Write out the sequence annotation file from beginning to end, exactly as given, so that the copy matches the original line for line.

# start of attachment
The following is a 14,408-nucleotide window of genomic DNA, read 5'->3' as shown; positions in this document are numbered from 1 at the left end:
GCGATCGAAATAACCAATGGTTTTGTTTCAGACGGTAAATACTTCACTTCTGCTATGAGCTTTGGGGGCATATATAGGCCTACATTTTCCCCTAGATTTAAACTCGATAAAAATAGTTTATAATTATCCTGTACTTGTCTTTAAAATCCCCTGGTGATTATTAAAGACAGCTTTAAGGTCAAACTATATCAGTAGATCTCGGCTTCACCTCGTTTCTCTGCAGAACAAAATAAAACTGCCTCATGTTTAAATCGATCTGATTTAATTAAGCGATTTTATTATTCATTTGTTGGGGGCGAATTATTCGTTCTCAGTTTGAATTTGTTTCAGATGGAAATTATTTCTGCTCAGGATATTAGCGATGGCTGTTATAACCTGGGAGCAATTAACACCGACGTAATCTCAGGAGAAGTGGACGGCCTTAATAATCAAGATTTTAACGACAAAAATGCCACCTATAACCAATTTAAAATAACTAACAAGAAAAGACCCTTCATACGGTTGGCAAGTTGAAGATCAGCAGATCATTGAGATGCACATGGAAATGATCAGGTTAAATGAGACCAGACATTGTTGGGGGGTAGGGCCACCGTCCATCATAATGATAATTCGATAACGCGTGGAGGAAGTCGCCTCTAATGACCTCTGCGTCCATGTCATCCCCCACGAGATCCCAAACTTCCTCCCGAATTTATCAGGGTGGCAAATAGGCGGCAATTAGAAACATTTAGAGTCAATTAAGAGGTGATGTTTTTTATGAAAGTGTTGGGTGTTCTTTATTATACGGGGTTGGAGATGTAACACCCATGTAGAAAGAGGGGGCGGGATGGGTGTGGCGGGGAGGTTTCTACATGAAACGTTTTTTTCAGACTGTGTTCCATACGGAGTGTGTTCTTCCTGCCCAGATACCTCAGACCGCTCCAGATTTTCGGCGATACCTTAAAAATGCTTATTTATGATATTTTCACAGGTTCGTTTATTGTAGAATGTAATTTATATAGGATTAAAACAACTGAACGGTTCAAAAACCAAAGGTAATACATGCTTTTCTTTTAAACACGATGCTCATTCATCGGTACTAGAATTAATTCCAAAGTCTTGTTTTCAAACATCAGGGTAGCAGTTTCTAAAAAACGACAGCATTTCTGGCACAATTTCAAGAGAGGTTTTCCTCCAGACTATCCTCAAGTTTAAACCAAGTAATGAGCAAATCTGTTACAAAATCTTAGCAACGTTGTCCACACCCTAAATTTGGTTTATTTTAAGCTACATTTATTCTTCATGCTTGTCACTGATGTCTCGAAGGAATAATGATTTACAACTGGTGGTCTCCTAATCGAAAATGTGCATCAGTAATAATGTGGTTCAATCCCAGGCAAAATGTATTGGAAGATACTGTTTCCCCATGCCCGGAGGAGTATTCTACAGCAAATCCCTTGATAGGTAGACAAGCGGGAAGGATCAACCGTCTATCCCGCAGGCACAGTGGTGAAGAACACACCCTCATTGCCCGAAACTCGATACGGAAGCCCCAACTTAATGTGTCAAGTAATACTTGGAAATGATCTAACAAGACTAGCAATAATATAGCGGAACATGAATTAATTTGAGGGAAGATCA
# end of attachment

The following is a 14,408-nucleotide window of genomic DNA, read 5'->3' as shown; positions in this document are numbered from 1 at the left end:
GCGATCGAAATAACCAATGGTTTTGTTTCAGACGGTAAATACTTCACTTCTGCTATGAGCTTTGGGGGCATATATAGGCCTACATTTTCCCCTAGATTTAAACTCGATAAAAATAGTTTATAATTATCCTGTACTTGTCTTTAAAATCCCCTGGTGATTATTAAAGACAGCTTTAAGGTCAAACTATATCAGTAGATCTCGGCTTCACCTCGTTTCTCTGCAGAACAAAATAAAACTGCCTCATGTTTAAATCGATCTGATTTAATTAAGCGATTTTATTATTCATTTGTTGGGGGCGAATTATTCGTTCTCAGTTTGAATTTGTTTCAGATGGAAATTATTTCTGCTCAGGATATTAGCGATGGCTGTTATAACCTGGGAGCAATTAACACCGACGTAATCTCAGGAGAAGTGGACGGCCTTAATAATCAAGATTTTAACGACAAAAATGCCACCTATAACCAATTTAAAATAACTAACAAGAAAAGACCCTTCATACGGTTGGCAAGTTGAAGATCAGCAGATCATTGAGATGCACATGGAAATGATCAGGTTAAATGAGACCAGACATTGTTGGGGGGTAGGGCCACCGTCCATCATAATGATAATTCGATAACGCGTGGAGGAAGTCGCCTCTAATGACCTCTGCGTCCATGTCATCCCCCACGAGATCCCAAACTTCCTCCCGAATTTATCAGGGTGGCAAATAGGCGGCAATTAGAAACATTTAGAGTCAATTAAGAGGTGATGTTTTTTATGAAAGTGTTGGGTGTTCTTTATTATACGGGGTTGGAGATGTAACACCCATGTAGAAAGAGGGGGCGGGATGGGTGTGGCGGGGAGGTTTCTACATGAAACGTTTTTTTCAGACTGTGTTCCATACGGAGTGTGTTCTTCCTGCCCAGATACCTCAGACCGCTCCAGATTTTCGGCGATACCTTAAAAATGCTTATTTATGATATTTTCACAGGTTCGTTTATTGTAGAATGTAATTTATATAGGATTAAAACAACTGAACGGTTCAAAAACCAAAGGTAATACATGCTTTTCTTTTAAACACGATGCTCATTCATCGGTACTAGAATTAATTCCAAAGTCTTGTTTTCAAACATCAGGGTAGCAGTTTCTAAAAAACGACAGCATTTCTGGCACAATTTCAAGAGAGGTTTTCCTCCAGACTATCCTCAAGTTTAAACCAAGTAATGAGCAAATCTGTTACAAAATCTTAGCAACGTTGTCCACACCCTAAATTTGGTTTATTTTAAGCTACATTTATTCTTCATGCTTGTCACTGATGTCTCGAAGGAATAATGATTTACAACTGGTGGTCTCCTAATCGAAAATGTGCATCAGTAATAATGTGGTTCAATCCCAGGCAAAATGTATTGGAAGATACTGTTTCCCCATGCCCGGAGGAGTATTCTACAGCAAATCCCTTGATAGGTAGACAAGCGGGAAGGATCAACCGTCTATCCCGCAGGCACAGTGGTGAAGAACACACCCTCATTGCCCGAAACTCGATACGGAAGCCCCAACTTAATGTGTCAAGTAATACTTGGAAATGATCTAACAAGACTAGCAATAATATAGCGGAACATGAATTAATTTGAGGGAAGATCA